"I'm personally of the opinion that it would be safer for staff and for inmates [for inmates] to be released, even if they don't have a place necessarily to go, because it gives people more autonomy and freedom of choice,” said criminal justice professor Emily Salisbury.
Proponents also brought up the fear among inmates who feel they would end up in the intensive care unit or worse because of their underlying medical conditions.
“I’ve been dealing for the last month-plus with clients who are sitting in prison who are terrified,” said Russell Marsh, a criminal defense attorney on the commission. “To them … it’s a matter of life or death.”
Daniels pushed back on that.
"Where was that fear that's being expressed when they were in a commission of the crime? And where was that fear in reference to their victims of those crimes?” he said. “Both sides need to be weighed."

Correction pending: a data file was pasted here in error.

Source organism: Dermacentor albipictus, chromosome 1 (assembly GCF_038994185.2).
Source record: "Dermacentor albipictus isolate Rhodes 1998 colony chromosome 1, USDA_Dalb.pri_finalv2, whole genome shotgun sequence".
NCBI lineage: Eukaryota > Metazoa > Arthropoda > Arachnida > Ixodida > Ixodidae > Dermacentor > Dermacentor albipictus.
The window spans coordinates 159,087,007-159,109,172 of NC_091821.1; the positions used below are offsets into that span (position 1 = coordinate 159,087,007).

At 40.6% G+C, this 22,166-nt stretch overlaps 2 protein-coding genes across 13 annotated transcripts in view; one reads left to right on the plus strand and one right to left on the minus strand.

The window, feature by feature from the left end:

Hardesty indicated a review of who might be appropriate to let out early could be a lengthy and case-by-case process. The pardons board was not scheduled to meet until mid-June, but the sentencing commission’s vote is asking for an emergency meeting sooner.
A spokeswoman for Gov. Steve Sisolak did not answer a request Monday on whether Sisolak would take up the board’s recommendation and convene the pardons board.
Updated at 9:30 p.m. on April 13, 2020 to add additional comments from meeting.